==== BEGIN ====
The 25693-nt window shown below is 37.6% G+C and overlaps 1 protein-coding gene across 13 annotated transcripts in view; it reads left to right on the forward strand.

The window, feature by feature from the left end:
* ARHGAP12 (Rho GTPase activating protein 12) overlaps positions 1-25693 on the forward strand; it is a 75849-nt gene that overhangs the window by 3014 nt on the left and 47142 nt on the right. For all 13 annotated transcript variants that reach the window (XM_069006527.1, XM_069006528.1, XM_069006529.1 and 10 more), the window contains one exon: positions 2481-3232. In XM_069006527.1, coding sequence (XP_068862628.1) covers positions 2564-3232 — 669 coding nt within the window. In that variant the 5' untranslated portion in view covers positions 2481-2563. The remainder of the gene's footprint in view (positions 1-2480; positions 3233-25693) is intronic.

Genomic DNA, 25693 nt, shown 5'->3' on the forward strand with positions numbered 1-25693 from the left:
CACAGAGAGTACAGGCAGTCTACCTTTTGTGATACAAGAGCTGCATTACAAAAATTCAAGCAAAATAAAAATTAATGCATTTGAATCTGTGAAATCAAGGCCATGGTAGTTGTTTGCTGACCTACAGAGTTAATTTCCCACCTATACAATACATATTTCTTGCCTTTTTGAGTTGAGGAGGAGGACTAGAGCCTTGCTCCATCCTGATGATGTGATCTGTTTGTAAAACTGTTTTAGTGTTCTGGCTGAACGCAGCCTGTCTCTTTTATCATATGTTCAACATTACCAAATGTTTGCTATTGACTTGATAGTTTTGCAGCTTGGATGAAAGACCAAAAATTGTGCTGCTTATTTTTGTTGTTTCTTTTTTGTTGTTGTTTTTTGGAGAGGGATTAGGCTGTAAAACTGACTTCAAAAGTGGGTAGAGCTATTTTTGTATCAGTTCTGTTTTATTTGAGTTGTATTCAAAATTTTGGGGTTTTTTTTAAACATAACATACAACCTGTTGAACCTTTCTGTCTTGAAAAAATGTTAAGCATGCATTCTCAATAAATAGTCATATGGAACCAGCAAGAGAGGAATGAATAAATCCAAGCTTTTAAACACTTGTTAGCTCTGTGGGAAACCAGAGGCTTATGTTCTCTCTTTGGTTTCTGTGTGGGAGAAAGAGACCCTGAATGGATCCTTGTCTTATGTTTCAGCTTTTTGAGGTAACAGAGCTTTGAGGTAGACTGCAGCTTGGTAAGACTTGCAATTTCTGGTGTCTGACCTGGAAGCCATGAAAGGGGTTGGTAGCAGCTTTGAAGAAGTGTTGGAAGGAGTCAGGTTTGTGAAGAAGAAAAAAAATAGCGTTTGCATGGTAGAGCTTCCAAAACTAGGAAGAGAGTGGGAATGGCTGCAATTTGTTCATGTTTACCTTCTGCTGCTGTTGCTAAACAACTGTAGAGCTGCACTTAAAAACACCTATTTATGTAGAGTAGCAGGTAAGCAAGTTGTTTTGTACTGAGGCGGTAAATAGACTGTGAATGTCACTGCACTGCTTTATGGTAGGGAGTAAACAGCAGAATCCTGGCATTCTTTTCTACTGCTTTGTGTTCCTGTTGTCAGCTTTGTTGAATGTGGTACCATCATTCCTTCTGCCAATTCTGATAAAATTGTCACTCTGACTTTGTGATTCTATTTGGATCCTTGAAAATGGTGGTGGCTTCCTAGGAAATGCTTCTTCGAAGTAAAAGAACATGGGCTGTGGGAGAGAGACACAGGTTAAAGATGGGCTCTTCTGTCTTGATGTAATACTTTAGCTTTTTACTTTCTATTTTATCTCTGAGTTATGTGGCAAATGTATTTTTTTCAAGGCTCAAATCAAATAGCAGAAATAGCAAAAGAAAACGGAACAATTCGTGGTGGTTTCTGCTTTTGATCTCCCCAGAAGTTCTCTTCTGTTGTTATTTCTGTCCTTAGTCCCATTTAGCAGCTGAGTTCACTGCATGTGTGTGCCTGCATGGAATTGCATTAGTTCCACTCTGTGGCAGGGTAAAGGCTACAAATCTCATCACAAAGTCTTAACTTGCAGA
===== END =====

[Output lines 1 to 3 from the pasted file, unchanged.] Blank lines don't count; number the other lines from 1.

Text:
The 25693-nt window shown below is 37.6% G+C and overlaps 1 protein-coding gene across 13 annotated transcripts in view; it reads left to right on the forward strand.

The window, feature by feature from the left end:
* ARHGAP12 (Rho GTPase activating protein 12) overlaps positions 1-25693 on the forward strand; it is a 75849-nt gene that overhangs the window by 3014 nt on the left and 47142 nt on the right. For all 13 annotated transcript variants that reach the window (XM_069006527.1, XM_069006528.1, XM_069006529.1 and 10 more), the window contains one exon: positions 2481-3232. In XM_069006527.1, coding sequence (XP_068862628.1) covers positions 2564-3232 — 669 coding nt within the window. In that variant the 5' untranslated portion in view covers positions 2481-2563. The remainder of the gene's footprint in view (positions 1-2480; positions 3233-25693) is intronic.